The United Nations will give one of its highest honors for peace to the president of France, citing his decision to send ground troops into Mali to push back an encroaching Islamic militant movement.
Francois Hollande ordered French troops into Mali last month after a group affiliating itself with al Qaeda in the Islamic Maghreb advanced from the arid Sahel region into the country's more populated southern areas. French efforts to repel the fighters northward have been largely successful, though now they face the challenge of defeating the Islamists on their own ground while maintaining their promise to exit the country swiftly and successfully.
Hollande will receive the Felix Houphouet-Boigny peace award from the U.N. Educational, Scientific and Cultural Organization for "valuable contribution to peace and stability in Africa," according to a U.N. release.
"Having assessed the dangers and the repercussions of the situation on Africa, and on Mali in particular, as well as on the rest of the world, the Jury appreciated the solidarity shown by France to the peoples of Africa," said Joaquim Chissano, the former president of Mozambique and chair of the peace prize jury, in a media release.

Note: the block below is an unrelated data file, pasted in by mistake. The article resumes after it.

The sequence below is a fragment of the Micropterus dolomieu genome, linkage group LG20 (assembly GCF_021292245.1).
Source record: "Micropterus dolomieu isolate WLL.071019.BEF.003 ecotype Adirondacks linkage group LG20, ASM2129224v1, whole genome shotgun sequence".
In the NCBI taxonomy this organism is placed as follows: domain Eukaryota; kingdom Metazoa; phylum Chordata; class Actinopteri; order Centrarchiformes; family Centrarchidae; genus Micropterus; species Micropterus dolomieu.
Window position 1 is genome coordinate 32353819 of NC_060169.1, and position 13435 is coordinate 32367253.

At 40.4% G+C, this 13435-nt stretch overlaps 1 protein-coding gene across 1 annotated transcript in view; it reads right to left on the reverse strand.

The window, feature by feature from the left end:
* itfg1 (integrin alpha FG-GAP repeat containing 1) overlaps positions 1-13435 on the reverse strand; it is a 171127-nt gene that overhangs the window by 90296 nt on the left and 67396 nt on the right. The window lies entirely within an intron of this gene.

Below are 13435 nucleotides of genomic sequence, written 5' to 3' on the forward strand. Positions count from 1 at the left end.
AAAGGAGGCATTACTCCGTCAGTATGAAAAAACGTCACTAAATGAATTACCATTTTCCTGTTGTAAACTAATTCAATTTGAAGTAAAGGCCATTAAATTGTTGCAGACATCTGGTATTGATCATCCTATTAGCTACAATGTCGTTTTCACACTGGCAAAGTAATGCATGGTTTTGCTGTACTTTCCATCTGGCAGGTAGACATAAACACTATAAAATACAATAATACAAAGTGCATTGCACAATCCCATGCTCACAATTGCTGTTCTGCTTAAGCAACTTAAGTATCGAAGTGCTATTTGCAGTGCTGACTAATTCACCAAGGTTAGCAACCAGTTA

"The Jury condemns the violation of Mali's territorial integrity, the violation of human rights, the taking of hostages and the destruction of the cultural heritage of humanity in Timbuktu," he added.
The date of the award ceremony is not yet determined. The prize comes with $150,000.
French officials remain divided on how exactly their forces will pull out of Mali. Hollande said in January that troops would remain until the country is stable, though his foreign minister said in a separate venue they would only remain for a matter of weeks.
Fighting continues in the northwest African nation after a car exploded in Kidal and fighting came to a head in Gao, a northern town.